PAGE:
Oath Keepers founder Stewart Rhodes will remain behind bars pending trial on charges including seditious conspiracy in connection with the Capitol insurrection.
A federal magistrate judge in Texas on Thursday issued a 17-page order denying Rhodes's request to be released from jail to live with a third-party custodian while awaiting trial.
"The evidence shows Defendant orchestrated a large-scale attack on the federal government with the purpose of intimidating, by violence, federal officials and disrupting official governmental proceedings incident to the transfer of power in the Executive Branch following a national election," Judge Kimberly C. Priest Johnson wrote. "Defendant’s authoritative role in the conspiracy, access to substantial weaponry, and ability to finance any future insurrection, combined with his continued advocacy for violence against the federal government, gives rise to a credible threat that Defendant's release might endanger others by fostering the planning and execution of additional violent events."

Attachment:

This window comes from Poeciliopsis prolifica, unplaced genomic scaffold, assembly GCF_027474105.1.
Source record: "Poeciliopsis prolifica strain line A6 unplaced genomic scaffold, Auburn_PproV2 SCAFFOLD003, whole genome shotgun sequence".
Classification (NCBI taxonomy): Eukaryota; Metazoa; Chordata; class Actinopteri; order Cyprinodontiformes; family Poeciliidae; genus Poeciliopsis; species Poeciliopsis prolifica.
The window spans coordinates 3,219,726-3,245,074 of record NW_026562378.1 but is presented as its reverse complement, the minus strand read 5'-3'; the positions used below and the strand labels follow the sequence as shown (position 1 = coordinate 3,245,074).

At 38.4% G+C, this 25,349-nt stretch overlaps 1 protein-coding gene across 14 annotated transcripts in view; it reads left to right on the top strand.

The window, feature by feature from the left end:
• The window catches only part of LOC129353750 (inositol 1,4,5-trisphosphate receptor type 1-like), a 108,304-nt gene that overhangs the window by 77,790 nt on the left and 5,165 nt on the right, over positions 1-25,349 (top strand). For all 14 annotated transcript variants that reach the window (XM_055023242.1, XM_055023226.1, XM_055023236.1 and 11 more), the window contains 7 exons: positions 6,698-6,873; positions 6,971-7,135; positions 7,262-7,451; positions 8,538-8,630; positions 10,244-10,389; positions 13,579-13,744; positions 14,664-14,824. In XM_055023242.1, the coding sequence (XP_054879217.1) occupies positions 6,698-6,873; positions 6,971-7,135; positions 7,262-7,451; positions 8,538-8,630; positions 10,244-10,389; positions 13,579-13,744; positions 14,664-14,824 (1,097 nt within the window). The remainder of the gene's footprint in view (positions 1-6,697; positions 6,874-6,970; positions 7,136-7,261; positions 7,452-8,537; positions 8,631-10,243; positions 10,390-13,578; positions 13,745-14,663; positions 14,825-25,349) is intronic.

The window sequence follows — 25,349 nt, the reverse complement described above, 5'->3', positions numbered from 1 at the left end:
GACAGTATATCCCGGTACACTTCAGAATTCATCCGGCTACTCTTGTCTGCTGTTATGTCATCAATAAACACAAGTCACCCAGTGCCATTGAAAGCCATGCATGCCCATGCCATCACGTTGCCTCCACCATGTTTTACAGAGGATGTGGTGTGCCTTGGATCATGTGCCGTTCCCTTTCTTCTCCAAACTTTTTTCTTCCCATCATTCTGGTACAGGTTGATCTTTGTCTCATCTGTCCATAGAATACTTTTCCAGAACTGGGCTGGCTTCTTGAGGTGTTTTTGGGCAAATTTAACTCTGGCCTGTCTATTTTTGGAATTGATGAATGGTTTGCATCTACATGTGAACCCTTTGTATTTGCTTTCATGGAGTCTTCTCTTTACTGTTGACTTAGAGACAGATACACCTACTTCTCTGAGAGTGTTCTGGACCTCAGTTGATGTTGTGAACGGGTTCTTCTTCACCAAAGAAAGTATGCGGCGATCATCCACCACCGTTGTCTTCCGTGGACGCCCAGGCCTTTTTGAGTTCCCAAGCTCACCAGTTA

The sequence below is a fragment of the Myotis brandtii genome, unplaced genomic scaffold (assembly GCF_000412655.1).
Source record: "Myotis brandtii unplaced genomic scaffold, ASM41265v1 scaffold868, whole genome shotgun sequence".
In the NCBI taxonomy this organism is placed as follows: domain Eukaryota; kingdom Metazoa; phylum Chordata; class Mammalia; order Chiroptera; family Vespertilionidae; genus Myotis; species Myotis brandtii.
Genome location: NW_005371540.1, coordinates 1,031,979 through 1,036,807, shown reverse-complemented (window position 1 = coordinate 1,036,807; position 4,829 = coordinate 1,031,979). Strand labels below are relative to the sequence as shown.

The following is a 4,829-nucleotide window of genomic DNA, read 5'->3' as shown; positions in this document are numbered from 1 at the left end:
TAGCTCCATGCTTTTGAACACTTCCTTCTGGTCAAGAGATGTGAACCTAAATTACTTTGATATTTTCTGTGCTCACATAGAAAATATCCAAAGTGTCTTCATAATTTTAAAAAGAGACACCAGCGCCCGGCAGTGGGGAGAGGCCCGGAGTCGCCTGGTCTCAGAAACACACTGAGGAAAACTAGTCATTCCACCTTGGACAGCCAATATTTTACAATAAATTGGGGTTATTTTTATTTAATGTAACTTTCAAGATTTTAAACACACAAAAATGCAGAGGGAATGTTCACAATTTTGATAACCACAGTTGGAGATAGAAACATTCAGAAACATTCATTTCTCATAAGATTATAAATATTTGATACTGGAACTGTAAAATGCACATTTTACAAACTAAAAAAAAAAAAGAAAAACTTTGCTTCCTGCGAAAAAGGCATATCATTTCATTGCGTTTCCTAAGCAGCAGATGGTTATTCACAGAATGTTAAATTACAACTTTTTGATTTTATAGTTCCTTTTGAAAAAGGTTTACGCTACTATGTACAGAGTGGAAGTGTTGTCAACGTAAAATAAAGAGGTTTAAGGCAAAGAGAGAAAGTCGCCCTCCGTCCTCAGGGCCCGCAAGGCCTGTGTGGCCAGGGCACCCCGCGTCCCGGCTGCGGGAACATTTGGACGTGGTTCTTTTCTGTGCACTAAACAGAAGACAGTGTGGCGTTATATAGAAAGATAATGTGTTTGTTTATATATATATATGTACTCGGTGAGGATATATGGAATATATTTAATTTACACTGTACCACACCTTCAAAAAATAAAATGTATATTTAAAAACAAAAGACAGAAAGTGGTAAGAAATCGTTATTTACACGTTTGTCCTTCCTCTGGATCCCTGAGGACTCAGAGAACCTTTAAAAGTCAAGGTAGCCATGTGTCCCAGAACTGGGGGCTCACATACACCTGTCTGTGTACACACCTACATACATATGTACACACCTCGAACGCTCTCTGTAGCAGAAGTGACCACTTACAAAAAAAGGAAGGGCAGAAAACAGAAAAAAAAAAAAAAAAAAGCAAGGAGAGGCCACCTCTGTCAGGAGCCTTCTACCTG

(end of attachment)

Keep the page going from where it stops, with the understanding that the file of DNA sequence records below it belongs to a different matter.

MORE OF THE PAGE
The judge also cited testimony from Rhodes' estranged wife, Tasha Adams, who said she fears for the safety of herself and their six children if he is released. Adams said Rhodes would often brandish a firearm in their home "to control her behavior." She also accused him of abusing their children under the guise of "martial arts practice," including choking their daughter.
"Ms. Adams also testified to Defendant's fear of being 'picked up by the feds,'" the judge wrote. "According to Ms. Adams, during the time they were married, Defendant installed elaborate escape tunnels in the couple's backyard, hid unregistered cars in the woods, and purchased hundreds of dollars of razor wire, which Defendant intended to install around the perimeter of the property, concealed from view, 'in case the feds ever came to his door.'"
Rhodes, a former Army paratrooper and Yale Law graduate who is one of 11 members of the Oath Keepers charged with seditious conspiracy, pleaded not guilty earlier this week. He has been detained since his Jan. 13 arrest by the FBI.